BURNAM v. PATTERSON

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Court of Appeals of Texas,Amarillo.

Maria BURNAM and Jessica Contreras, Individually and as Next Friend of Ashley Johnson, a Minor Child, Appellants, v. Lois Wallis PATTERSON, Appellee.

No. 07-01-0461-CV.

Decided: January 30, 2003

Before JOHNSON, C.J., and REAVIS, J. and BOYD, S.J.1 Stace Williams, Lubbock, for appellants. Jones Flygare Galey Brown & Wharton PC, G. Douglas Welch, John P. Levick, Lubbock, for appellee.

OPINION 2

Maria Burnam and Jessica Contreras, individually and as next friend of a minor child, Ashley Johnson, (Burnam and Contreras), present two issues challenging a summary judgment denying them any recovery against Lois Wallis Patterson in their action to recover for personal injuries sustained in an automobile accident.3  By issue one, Burnam and Contreras contend the trial court erred in granting summary judgment based upon Patterson's discharge in a Chapter 7 bankruptcy proceeding.   According to Burnam and Contreras, Patterson's motion for summary judgment in effect asserted that her discharge in bankruptcy barred the prosecution of the personal injury action unless Burnam and Contreras participated in the bankruptcy proceeding.   Based upon the rationale expressed herein, we affirm.

On May 4, 1998, Burnam and Contreras filed suit in State court against Patterson seeking to recover damages for personal injuries sustained in an automobile accident on May 3, 1996, and Patterson's original answer was filed on September 8, 1998.   Patterson filed a Petition in Bankruptcy under Chapter 7 in the United States Bankruptcy Court for the Northern District of Texas, Dallas Division, on December 11, 1998, and a suggestion of bankruptcy was filed in the underlying proceeding in State court on January 7, 1999. Among other things, the suggestion of bankruptcy included a reference to the automatic “stay” provision of 11 U.S.C. § 362 (1993).   Although a copy of the suggestion of bankruptcy was sent to appellants' counsel, appellants did not file a claim in the bankruptcy proceeding or present a motion seeking to lift the automatic “stay” of their action in State court per § 362(d).  After the Bankruptcy Court entered Patterson's discharge,4 Patterson filed her motion for summary judgment and amended her pleadings to raise discharge in bankruptcy.   In response, contending that at the time of the accident, Patterson was an insured under a policy of liability insurance which provided policy limits of $50,000 per person, without addressing Patterson's discharge in bankruptcy, Burnam and Contreras amended their petition and sought to recover their damages against Patterson, not to exceed $50,000 for Burnam, $5,000 for Contreras, and $3,000 for the minor;  however, the amended petition expressly reserved “the right to plead further.” Upon reconsideration, the trial court granted Patterson's motion for summary judgment.   Before we commence our analysis, we first review the relevant bankruptcy law, rules of procedure, and standard of review applicable to summary judgments.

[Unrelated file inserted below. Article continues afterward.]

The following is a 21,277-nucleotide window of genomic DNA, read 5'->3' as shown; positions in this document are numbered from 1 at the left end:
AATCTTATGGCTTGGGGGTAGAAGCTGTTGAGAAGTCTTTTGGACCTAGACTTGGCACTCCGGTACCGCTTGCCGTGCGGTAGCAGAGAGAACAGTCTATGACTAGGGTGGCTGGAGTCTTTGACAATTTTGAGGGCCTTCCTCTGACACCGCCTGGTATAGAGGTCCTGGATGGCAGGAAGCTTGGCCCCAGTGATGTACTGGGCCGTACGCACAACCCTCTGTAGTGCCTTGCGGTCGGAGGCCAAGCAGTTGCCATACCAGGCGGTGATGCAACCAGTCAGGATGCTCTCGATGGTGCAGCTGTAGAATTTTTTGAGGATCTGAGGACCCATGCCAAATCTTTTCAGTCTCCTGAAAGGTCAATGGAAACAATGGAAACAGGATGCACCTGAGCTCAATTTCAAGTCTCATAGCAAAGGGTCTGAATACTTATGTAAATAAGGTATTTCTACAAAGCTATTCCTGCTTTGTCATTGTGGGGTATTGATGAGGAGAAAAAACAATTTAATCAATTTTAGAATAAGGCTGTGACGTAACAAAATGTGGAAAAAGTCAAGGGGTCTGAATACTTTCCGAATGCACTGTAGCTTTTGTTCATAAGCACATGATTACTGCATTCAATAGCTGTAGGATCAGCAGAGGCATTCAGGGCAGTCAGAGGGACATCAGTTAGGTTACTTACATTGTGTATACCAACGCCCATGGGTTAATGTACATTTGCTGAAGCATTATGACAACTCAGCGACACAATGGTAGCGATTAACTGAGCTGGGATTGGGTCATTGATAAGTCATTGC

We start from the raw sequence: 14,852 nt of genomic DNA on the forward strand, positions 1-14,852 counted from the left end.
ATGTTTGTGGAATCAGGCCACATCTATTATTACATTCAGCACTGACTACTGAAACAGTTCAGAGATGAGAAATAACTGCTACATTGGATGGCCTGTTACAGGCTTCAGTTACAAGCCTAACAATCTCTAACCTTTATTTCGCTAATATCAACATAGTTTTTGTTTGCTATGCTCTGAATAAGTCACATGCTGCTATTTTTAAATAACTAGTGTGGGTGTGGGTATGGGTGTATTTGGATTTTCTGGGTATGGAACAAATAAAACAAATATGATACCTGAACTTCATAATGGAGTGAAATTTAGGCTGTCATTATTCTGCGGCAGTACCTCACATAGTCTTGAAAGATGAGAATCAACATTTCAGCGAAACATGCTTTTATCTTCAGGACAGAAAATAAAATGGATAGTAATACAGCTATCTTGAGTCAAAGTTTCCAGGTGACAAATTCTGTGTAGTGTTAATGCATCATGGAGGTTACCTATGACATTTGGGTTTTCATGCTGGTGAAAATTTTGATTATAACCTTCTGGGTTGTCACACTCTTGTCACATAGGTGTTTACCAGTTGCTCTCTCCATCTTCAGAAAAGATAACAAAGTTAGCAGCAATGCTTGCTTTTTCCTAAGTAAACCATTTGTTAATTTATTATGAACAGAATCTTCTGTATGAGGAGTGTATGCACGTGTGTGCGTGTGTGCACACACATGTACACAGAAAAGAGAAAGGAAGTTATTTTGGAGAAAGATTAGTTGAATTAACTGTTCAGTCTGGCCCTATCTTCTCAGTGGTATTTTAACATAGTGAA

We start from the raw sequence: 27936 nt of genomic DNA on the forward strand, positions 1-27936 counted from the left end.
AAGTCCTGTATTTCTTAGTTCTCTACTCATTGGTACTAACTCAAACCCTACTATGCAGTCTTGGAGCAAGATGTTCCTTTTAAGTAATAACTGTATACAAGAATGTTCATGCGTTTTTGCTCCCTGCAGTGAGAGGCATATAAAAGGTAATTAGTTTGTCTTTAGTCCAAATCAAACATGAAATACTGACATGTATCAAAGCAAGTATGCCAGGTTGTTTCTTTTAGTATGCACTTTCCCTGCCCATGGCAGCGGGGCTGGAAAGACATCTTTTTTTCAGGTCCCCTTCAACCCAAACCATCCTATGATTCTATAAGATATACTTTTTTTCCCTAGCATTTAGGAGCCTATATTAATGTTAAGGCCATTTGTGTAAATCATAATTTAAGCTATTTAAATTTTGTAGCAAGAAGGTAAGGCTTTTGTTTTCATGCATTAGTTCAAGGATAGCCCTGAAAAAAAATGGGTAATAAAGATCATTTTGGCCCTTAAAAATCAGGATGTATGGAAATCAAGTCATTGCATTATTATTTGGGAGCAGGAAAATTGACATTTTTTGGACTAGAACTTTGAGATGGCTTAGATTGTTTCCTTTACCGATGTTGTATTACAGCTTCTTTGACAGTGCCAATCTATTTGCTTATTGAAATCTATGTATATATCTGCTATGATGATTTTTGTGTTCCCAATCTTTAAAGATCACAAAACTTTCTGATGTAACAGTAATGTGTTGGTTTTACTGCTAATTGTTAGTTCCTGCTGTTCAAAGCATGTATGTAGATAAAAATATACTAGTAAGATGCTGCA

Bankruptcy Law and Rules of Procedure

11 U.S.C. § 362(a)(1) stays the continuation of litigation in other courts pending against the debtor.   As non-debtors, Burnam and Contreras had the responsibility to notify the trial court that the action was stayed and to take action to assure that the action did not continue.   3 Collier on Bankruptcy ¶ 362.03[3] at 362-14-15 (15th ed.).5  Relief from the automatic “stay” can only be granted by the bankruptcy court pursuant to § 362(e) when it is sought by motion.   3 Collier on Bankruptcy ¶ 362-108 at 362-107-08.

The rendition of a discharge in bankruptcy operates to release the debtor from personal liability for dischargeable debts and also operates “as an injunction against the commencement or continuation of an action or the employment of process to collect or recover a debt as a personal liability against the debtor.”  11 U.S.C. § 524.02;  see also 3 Collier on Bankruptcy ¶ 524.02 at 324-12.   Even though § 362(a)(6) does not stay actions against nondebtors, see 3 Collier on Bankruptcy ¶ 362.03[8][b] at 362-34, and § 524(e) does not enjoin actions against a nondebtor, i.e. guarantor, after the debtor's discharge, see 3 Collier on Bankruptcy ¶ 524.05 at 524-39, as applicable here, Rule 51 of the Texas Rules of Civil Procedure provides that a direct action against a liability insurance company may not be maintained in Texas.   In addition, under Rule 94, discharge in bankruptcy is an affirmative defense which must be set forth affirmatively.